5. 5. Domino’s Pizza<br />13/04/09–Kristy Hammonds and Michael Setzer, two employees from a Domino’s franchise in the USA took food hygiene to a new level when they videotaped themselves deliberately performing unsanitary acts with food items and cleaning supplies in the store’s kitchen, then uploaded the clips to YouTube. <br />Though the two claimed it was a “prank” and that they never actually delivered the food, they were still fired and faced felony charges for their actions. <br />Once the video gained attention through Twitter and YouTube, it began to also dominate the search engines and Domino’s Pizza was immediately confronted with a public relations crisis that threatened the reputation of their 50 year-old brand. <br />Domino’s spokesman Tim McIntyre aptly summed it up when he commented, “We got blindsided by two idiots with a video camera and an awful idea.” Patrick Doyle, President of Domino’s USA issued a video response and the company set up a Twitter account to field inquiries<br />
  6. 6. http://www.wired.com/autopia/2009/02/ryanair-slams-p/<br />
  7. 7. Ryanair<br />Web developer Jason Roe thought he&apos;d discovered a flaw in Ryanair&apos;s website while booking a flight, and blogged about how it seemed that users could book a flight for a charge of &apos;0.00&apos;.<br />Later that afternoon, someone calling themselves &apos;Ryanair Staff&apos; posted the following comment, which we&apos;ve published in all its glory:<br />&quot;jason! you&apos;re an idiot and a liar!! fact is!<br />&quot;you&apos;ve opened one session then another and requested a page meant for a different session, you are so stupid you dont even know how you did it! you dont get a free flight, there is no dynamic data to render which is prob why you got 0.00. what self respecting developer uses a crappy CMS such as word press anyway AND puts they&apos;re mobile ph number online, i suppose even a prank call is better than nothing on a lonely sat evening!!&quot;<br />Roe replied:<br />&quot;I have not lied, I found a bug in your site that allows a user to see a 0.00 price listed beside a flight. Yes, I have cleared a session, but you have not prevented session jumping! I hope to god a Ryanair management type reads this.<br />Ryanair can confirm that a Ryanair staff member did engage in a blog discussion. It is Ryanair policy not to waste time and energy corresponding with idiot bloggers and Ryanair can confirm that it won&apos;t be happening again.<br />&quot;Lunatic bloggers can have the blog sphere all to themselves as our people are far too busy driving down the cost of air travel.&quot;<br />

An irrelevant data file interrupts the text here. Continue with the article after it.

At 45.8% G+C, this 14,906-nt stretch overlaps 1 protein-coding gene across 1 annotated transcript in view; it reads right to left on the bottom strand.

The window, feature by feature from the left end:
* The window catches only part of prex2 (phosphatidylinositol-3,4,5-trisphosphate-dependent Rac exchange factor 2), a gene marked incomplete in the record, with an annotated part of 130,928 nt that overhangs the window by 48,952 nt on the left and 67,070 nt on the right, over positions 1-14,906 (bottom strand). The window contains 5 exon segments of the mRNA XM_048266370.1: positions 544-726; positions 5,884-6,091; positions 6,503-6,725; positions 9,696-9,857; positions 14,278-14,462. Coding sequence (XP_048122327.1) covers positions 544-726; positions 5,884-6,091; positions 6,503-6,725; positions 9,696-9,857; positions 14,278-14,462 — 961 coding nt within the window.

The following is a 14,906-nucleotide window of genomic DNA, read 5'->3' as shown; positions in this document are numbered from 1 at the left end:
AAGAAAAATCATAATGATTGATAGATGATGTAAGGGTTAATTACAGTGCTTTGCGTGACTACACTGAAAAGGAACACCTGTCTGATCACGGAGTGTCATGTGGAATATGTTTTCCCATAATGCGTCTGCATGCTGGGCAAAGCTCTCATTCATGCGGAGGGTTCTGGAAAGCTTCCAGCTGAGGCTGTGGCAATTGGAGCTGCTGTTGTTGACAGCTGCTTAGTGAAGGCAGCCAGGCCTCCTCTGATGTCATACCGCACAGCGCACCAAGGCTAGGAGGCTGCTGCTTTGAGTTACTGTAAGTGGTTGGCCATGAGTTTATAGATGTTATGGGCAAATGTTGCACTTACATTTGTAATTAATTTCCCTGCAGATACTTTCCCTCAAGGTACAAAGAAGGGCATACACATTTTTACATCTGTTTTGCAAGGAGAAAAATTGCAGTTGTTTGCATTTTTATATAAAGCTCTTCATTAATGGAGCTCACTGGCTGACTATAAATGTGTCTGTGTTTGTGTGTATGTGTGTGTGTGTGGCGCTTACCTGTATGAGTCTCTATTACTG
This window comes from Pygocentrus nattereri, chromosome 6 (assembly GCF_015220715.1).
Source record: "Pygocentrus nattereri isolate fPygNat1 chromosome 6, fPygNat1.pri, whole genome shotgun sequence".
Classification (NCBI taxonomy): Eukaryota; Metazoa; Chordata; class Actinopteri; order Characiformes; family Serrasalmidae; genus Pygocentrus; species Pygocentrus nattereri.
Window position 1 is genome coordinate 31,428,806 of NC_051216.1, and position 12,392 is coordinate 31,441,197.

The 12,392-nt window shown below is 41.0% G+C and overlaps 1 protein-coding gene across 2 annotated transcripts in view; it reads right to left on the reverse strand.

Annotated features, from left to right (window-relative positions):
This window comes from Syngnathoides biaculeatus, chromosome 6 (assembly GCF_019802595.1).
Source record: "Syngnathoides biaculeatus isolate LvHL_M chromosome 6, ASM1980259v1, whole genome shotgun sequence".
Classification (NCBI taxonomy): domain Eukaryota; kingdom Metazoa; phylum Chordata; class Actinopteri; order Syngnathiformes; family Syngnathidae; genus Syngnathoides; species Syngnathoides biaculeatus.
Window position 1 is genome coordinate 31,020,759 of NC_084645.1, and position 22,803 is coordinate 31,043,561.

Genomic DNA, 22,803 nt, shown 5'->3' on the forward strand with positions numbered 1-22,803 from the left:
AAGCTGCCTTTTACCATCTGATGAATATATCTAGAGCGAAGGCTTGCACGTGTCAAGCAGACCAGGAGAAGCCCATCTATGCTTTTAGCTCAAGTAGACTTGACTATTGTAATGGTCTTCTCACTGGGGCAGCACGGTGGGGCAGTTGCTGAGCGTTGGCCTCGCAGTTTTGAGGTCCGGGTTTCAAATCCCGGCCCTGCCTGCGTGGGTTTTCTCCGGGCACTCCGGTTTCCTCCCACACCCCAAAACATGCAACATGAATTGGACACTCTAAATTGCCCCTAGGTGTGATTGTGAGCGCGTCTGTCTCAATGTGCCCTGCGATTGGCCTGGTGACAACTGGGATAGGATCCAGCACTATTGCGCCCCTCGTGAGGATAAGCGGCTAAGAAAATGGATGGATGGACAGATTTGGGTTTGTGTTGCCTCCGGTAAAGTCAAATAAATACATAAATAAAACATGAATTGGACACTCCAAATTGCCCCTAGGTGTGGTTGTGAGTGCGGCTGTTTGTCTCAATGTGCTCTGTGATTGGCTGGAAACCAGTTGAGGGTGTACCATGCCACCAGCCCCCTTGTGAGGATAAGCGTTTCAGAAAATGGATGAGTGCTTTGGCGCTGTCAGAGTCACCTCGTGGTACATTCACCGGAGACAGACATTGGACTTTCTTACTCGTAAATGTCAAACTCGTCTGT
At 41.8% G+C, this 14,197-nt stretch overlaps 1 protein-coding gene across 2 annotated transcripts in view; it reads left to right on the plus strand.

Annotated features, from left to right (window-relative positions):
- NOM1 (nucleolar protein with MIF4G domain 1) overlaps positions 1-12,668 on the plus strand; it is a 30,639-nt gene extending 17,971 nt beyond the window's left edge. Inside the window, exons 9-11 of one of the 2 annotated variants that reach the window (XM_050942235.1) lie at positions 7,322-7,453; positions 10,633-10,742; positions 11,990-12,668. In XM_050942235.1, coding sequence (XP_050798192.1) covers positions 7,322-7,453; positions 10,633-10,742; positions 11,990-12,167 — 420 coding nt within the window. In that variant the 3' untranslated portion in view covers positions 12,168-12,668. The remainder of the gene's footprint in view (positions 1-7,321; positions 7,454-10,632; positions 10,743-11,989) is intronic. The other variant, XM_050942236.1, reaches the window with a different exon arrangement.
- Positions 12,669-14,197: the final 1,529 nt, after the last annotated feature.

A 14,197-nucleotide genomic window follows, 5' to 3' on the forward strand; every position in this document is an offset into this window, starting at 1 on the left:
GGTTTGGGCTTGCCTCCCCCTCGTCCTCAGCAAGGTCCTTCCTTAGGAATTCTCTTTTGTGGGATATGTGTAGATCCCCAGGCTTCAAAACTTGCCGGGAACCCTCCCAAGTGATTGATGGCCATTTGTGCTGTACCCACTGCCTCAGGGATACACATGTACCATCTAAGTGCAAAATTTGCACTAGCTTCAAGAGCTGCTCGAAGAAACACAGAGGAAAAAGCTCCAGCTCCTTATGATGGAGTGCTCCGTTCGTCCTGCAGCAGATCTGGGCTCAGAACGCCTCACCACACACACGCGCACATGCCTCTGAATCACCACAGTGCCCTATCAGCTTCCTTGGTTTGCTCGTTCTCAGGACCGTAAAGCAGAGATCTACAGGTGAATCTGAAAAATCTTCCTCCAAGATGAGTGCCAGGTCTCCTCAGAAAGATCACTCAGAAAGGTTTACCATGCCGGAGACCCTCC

8. 8. <ul><li>Heartless in the extreme
  9. 9. Habitat unwittingly, or otherwise, tried to hijack the Iran Election hashtags on Twitter
  10. 10. Sparked a huge storm of outrage</li></ul>http://www.telegraph.co.uk/technology/twitter/5621970/Habitat-apologises-for-Twitter-hashtag-spam.html<br />http://news.sky.com/skynews/Home/Business/Habitat-Twitter-Row-UK-Furniture-Chain-Blame-Intern-For-Using-Iran-To-Promote-Spring-Sale/Article/200906415319105<br />
  11. 11. <ul><li>2,000 trapped inside the Channel Tunnel with little or no customer support
  12. 12. News broken through social media
  13. 13. Updates, photos, individual harrowing personal experiences all freely viewable online
  14. 14. CEO forced to respond immediately</li></ul>http://www.brandrepublic.com/BrandRepublicNews/News/974801/Crisis-hit-Eurostar-discovers-social-media-users-want-marketing/?DCMP=EMC-DailyNewsBulletin<br />
  15. 15. <ul><li>Allegations and counter-allegations once discussed in little more than a courtroom and reported in the newspapers – now is aired, discussed, dissected by would-be experts and decided upon by the court of public opinion.</li></ul>http://tupiwire.wordpress.com/2008/10/20/alstom-x-the-wj/<br />